By Juliet Ellis
Whether it is climate change adaptation, water quality protection, or investing in ageing infrastructure, water sector professionals face new and evolving challenges when managing our world’s water supply. The only certainty is that traditional unilateral approaches are no longer cutting it. Resource planning and management is a dynamic two-way street.
In booming cities and small rural communities alike, local residents are no longer passive consumers of centralised services. They expect to be invited and involved in the utility decision-making processes that impact them and to receive multiple benefits from infrastructure investments. To balance the needs of the customers and build resiliency in the places on which utilities depend, water professionals are turning to effective community engagement, sustainability and environmental justice strategies.
Approaching customers as active partners can change how they view, value and manage water and wastewater resources. Here are five ways we can leverage community engagement to garner public support, enhance locations where our operations reside, promote sustainability, and run more efficiently.
1. Commit to being a good neighbour–in writing
First, embed environmental and community needs into the fabric of water infrastructure and planning projects. The best way to do so is through a utility’s mission, policies and strategic planning. When creating plans and policies, consider how each one might impact local communities and the environment and can be leveraged to benefit the community, course correct when necessary, mitigate any potential harm, and make this practice the norm at every level of the organisation.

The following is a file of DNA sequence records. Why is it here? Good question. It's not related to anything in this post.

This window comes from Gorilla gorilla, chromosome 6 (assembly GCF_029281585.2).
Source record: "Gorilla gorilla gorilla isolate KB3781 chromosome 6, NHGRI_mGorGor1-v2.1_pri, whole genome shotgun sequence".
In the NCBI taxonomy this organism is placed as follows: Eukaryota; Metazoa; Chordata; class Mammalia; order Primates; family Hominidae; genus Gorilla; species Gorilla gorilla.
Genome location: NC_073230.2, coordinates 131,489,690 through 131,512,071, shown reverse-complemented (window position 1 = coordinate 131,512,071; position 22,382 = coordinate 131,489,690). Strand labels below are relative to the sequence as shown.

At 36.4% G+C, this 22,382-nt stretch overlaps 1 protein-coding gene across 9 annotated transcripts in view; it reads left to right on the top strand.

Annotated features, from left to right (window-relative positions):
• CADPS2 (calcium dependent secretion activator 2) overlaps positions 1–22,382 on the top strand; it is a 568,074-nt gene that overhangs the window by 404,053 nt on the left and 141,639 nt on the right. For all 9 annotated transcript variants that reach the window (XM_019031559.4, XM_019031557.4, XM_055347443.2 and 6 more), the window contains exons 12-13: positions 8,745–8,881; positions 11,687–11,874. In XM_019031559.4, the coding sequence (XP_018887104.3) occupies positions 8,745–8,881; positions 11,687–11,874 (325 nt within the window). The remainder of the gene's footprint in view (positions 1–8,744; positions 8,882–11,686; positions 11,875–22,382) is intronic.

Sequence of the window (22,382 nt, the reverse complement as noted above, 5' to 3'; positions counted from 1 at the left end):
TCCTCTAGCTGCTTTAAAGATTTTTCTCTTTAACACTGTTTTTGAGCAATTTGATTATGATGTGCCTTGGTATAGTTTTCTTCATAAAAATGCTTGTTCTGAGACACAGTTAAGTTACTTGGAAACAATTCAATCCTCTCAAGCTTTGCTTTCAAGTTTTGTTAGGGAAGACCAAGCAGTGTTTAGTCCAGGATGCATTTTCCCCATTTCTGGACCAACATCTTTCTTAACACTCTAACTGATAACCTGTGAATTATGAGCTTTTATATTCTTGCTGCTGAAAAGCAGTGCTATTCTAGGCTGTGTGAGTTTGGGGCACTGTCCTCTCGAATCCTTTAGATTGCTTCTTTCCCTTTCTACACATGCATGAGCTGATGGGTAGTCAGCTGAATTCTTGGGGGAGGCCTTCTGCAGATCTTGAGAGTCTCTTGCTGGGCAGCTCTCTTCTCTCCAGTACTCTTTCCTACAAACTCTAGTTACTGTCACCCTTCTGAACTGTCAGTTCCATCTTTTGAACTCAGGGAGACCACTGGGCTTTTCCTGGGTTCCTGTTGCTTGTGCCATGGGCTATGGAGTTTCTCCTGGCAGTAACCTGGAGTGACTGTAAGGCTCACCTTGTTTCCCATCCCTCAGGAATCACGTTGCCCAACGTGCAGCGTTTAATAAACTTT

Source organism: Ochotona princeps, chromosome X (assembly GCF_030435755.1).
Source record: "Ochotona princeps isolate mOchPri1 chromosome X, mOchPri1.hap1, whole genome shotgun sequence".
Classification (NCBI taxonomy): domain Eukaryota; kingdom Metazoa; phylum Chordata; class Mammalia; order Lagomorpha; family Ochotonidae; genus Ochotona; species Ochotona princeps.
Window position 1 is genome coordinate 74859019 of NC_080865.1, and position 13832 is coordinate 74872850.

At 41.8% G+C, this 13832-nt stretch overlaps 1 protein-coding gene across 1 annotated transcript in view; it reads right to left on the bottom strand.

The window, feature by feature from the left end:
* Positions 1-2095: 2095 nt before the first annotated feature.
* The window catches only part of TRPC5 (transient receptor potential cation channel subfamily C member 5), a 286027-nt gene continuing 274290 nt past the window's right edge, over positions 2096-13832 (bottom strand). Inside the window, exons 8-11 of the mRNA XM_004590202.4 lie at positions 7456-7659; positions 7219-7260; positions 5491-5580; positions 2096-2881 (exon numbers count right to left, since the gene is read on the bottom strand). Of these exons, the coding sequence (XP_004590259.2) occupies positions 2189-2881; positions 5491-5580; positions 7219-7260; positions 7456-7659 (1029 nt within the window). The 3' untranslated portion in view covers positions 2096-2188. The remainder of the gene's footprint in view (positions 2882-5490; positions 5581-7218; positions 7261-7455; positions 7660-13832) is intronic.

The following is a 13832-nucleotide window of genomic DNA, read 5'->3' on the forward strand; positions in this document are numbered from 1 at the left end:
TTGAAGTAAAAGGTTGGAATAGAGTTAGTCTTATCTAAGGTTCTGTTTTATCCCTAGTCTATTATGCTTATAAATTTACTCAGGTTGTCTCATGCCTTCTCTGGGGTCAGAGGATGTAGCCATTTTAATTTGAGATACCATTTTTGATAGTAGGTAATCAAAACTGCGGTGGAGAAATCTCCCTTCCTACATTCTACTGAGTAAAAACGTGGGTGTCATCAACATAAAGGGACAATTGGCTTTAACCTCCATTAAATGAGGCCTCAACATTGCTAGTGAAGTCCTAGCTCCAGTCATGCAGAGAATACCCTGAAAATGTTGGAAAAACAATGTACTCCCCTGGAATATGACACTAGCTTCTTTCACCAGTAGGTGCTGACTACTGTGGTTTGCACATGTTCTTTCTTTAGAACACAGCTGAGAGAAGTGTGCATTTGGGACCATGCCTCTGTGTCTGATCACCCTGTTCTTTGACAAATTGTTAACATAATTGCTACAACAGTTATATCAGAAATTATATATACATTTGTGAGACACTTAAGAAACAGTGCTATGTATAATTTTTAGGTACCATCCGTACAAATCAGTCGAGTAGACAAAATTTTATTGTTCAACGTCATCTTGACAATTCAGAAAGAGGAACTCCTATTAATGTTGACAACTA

The core mission of the San Francisco Public Utilities Commission (SFPUC) goes beyond just providing services. We do so “in a manner that is inclusive of environmental and community interests.” To back up that promise, we became the first US utility to pass Environmental Justice and Community Benefits Policies. These policies shape our approach to community engagement and collaboration, project planning and construction. They ensure we reach out to and consistently engage with all our constituents, especially those communities impacted by our operations.
2. Create Equitable Community Engagement
Water professionals face real challenges when providing services. Sometimes our operations and infrastructure are disruptive or negatively impact the communities where we work. That’s why it is so vital to engage proactively with local residents during all stages of a project or programme. At the SFPUC, we created “equitable engagement guidelines” which help ensure we are having discussions with the diverse communities being impacted by a specific project through the planning, design and construction phases of our Sewer System Improvement Program (SSIP) projects.
The Bayview-Hunters Point neighbourhood is home to one of the SFPUC’s largest resources–the Southeast Treatment Plant. The plant manages 80 percent of San Francisco’s wastewater, allowing us to have safe, reliable and operational sewer services. While critical to our city, the plant’s location and smell has been a nuisance to Bayview residents. To lessen the environmental and social impacts of the plant in the 1970s and 1980s, we built the Southeast Community Facility and Greenhouses which provide neighbourhood residents with education and job training opportunities.